I must confess, I am hopeful we will return to London. I have loved our travels and would never begrudge them, but I do miss home. If in London, it may be I would even be able to visit Cambridge and my family. I write letters, and my sister does as well as she can, but as you know we are not the most learned of families and I’m sure it is laborious for my sister to read my letter and then write our family’s response.

I should also like to learn more of you. As I mentioned, English society flourishes in Florence, and I have heard a little of your fame and cleverness. That you were able to solve the mystery of the seven stiches; discover the location of Lady Brin’s son, taken from his bed in a locked nursery, and return him to his mother; and bring to justice the murderer of that poor woman, the seamstress—I misremember her name. I should remember her name. It is awful that I do not.

Perhaps one day I will discover your cleverness myself. Perhaps soon we will return to London, and I will read of your cases in the news sheets, and I will think to myself that forever ago, I knew you.

Yours sincerely

Rose Webster

***

Faringdon House, London, 11 June 1849 (never sent)

Dear Sir

We have returned to London. I beg your forgiveness for not writing upon our arrival, but it seems I do not compose these letters as often as I once did. I shall rectify that now.

It’s strange, but these letters have become my way of recording my life. I know you shall never read them, and I will never send them to you, but it brings me comfort to record my thoughts and actions in the written form.

I still cannot believe I can record such in the written form.

Lady Caro intends to introduce her fiancé to her family next month at her family seat. I have not often to Faringdon Abbey, and I am looking forward to reacquainting myself with its halls and corridors. I am particularly looking forward to wandering the topiary maze, relearning its mysteries and playfully scaring myself that I might become lost among its hedges.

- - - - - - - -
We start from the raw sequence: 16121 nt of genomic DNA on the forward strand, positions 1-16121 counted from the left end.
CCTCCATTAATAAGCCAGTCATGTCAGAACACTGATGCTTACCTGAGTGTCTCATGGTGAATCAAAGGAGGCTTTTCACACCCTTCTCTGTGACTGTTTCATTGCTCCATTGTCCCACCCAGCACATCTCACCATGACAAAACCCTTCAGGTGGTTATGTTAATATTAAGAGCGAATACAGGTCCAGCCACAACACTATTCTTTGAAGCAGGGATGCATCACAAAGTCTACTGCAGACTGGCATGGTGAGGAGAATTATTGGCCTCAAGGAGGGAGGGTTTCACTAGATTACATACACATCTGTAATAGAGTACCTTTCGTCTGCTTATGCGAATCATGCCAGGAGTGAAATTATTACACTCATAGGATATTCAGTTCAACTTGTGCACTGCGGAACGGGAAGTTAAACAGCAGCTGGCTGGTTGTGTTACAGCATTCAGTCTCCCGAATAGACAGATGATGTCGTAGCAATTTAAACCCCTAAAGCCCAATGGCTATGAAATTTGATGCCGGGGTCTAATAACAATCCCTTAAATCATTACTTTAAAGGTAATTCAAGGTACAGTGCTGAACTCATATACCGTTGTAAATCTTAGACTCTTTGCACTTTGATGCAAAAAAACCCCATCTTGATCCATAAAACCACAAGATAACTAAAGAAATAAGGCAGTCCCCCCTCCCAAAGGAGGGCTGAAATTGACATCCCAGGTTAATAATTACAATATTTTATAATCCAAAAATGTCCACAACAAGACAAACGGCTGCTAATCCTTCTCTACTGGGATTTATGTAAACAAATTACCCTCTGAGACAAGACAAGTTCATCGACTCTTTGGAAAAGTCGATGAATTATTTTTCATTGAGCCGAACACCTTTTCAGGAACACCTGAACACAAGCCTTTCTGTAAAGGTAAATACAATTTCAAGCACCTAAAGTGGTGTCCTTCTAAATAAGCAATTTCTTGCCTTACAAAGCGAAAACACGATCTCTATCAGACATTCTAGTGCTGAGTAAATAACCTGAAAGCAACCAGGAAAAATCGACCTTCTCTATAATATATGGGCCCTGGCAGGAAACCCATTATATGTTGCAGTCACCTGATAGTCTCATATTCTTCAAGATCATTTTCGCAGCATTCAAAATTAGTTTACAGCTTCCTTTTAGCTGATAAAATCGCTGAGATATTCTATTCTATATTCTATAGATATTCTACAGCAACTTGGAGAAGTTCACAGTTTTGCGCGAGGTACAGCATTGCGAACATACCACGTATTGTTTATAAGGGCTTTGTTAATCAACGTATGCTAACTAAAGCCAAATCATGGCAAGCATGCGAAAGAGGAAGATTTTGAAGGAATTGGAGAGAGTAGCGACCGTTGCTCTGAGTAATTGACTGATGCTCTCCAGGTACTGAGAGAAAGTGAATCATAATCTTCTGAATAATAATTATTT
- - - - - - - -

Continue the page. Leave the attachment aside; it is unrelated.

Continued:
I have seen your cases reported in the papers. The recounting are quite…breathless, are they not? It is hard to ascertain the truth of the thing, when they are so clearly exaggerated. However, I have enjoyed reading of you and I have amused myself greatly by imaging you in each situation, your stern impatience having made a great impression on the girl of sixteen I once was.

I shall write again before we leave for Faringdon Abbey.

Yours sincerely

Rose Webster

***

Farringdon Abbey, Yorkshire, 12 July 1849 (sent by post)

To the Honourable Nathaniel Evans

Dear Sir

I beg you remember our former acquaintance fondly. As you may recall, I was employed at The Havisham Arms in Cambridge as a barmaid during your time at University. I am now in the employ of Lady Caroline Faringdon as lady’s maid.

I write now to engage your assistance. My employer’s fiancé, Sir George Carring, recently passed away, in circumstances that can only be termed foul and suspicious. The constabulary have been engaged, but they seem baffled and cannot explain which villain is responsible for Sir George’s demise. Consequently, they cannot provide Lady Caroline with any comfort or closure on the loss of her fiancé.

I know of your expertise, sir, and your ability to solve cases others cannot. I implore you to bring your formidable talent to Yorkshire, and would be obliged, sir, if you would travel to Faringdon Abbey at your earliest convenience. You will, of course, be compensated at your usual rates.

I enclose details of Sir George’s death, as relayed to me by Sergeant McCloud of the West Riding Constabulary. I have also included his direction, should you wish to contact him before your arrival.

Please advise via return mail if you condescend to take our case. A direction will be then be sent, so you may easily undertake the journey to Faringdon Abbey.

Yours, etc

Rose Webster